Organizing People

As a consultant and professor, I see it all of the time. Organizations are structured to fail. We make it almost impossible for some people to succeed. One simple example (which we can detail in another article) is mixing short term and long term oriented groups under one manager.

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Consider sales and marketing. Marketing is all about brands and getting someone to call for information down the road. Sales departments are all about closing new business today. As the end of a quarter approaches do you think the manager is thinking about next year? No way. S/He is focused on making the current sales quota.

More importantly, most lab operations need to understand the difference between leaders, managers, and doers. This lack of understanding is the reason so many labs are structured around people based on their longevity and personalities instead of their performance.

At the most simple level, leaders set direction. They want to be “loved” or followed because people buy into their ideas. They have vision and the conviction to lead a company into the future.

Managers like to get things done through others. They do not care what anyone thinks of them. They plan, assemble teams, and execute in a way that will move the organization in the direction set by leadership.

Good leaders love strong managers—even if most could not work for one. Strong managers appreciate strong leaders who give them clear direction and then get out of the way.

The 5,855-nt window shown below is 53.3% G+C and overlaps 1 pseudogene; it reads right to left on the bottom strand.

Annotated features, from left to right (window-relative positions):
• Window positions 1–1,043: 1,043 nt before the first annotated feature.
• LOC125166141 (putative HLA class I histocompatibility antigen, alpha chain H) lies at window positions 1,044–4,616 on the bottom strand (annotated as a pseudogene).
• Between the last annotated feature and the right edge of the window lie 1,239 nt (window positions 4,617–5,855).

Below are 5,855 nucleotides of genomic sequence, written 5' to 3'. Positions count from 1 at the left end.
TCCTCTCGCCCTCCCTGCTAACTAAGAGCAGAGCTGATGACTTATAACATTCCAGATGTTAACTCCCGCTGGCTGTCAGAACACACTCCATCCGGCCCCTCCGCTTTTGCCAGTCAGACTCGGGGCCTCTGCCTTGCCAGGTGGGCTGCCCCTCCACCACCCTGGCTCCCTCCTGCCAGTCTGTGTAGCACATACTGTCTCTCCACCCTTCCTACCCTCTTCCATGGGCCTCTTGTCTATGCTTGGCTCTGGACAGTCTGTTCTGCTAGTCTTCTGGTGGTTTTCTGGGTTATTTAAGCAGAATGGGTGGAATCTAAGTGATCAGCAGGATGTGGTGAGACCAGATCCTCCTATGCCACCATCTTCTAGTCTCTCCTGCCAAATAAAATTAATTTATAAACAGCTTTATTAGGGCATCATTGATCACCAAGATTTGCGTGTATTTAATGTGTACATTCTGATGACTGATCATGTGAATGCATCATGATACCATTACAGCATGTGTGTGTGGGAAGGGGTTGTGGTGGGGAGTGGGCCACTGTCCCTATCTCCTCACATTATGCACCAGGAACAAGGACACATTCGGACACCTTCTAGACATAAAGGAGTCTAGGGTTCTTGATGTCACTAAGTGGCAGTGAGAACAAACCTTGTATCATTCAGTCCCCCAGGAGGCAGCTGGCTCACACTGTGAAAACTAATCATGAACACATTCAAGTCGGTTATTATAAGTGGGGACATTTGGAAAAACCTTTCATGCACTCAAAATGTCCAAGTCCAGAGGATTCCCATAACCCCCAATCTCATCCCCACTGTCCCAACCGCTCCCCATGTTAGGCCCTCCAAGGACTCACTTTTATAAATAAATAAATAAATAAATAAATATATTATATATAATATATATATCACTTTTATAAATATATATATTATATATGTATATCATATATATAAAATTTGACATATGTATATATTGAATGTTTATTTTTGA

Doers like to get things done. They want to be given a task and then allowed to do it. The best doers often are the “go to” people everyone else relies on to solve the most difficult issues.

Doers love strong managers who can give them a clearly defined task, target, and resources, then clears the way for them to be successful. Good managers want to keep their best doers to the point they will pay them above their “standard grade” to keep them happy and the company productive.

The most successful organizations start with a clean sheet of paper and design the best possible organizational structure. No names, just an understanding of where you need leaders, managers, and doers. There are some times when you need a strong leader who is also a doer.

Perfect. Put a capital “L” and a lower case “d” in the box. Do this for the whole organization.

When you are done—and only then—step back and look at the people you have. Evaluate each as to their leadership, management, and doer capabilities. Now you can start to put names in the boxes. If you are like most, you will run out of appropriate names before you run out of places to use them.

Consider training, coaching, and other support to keep good people. BUT, do not strangle the operation with too many of the wrong people. If I can paraphrase Jim Collins (Good to Great): get the right people in the right seats on the right bus. It will be much easier to succeed.


LABCAST: Be sure to attend Steve Epner’s Lab Manager Academy webinar, “Why Are Some Labs More Productive Than Others? Understanding lMD Is the Answer,” on Wednesday, June 4 (or afterward at www.labmanager.com/LMD, to watch the archived video).

 

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Good Chemistry

Published: May 8, 2014

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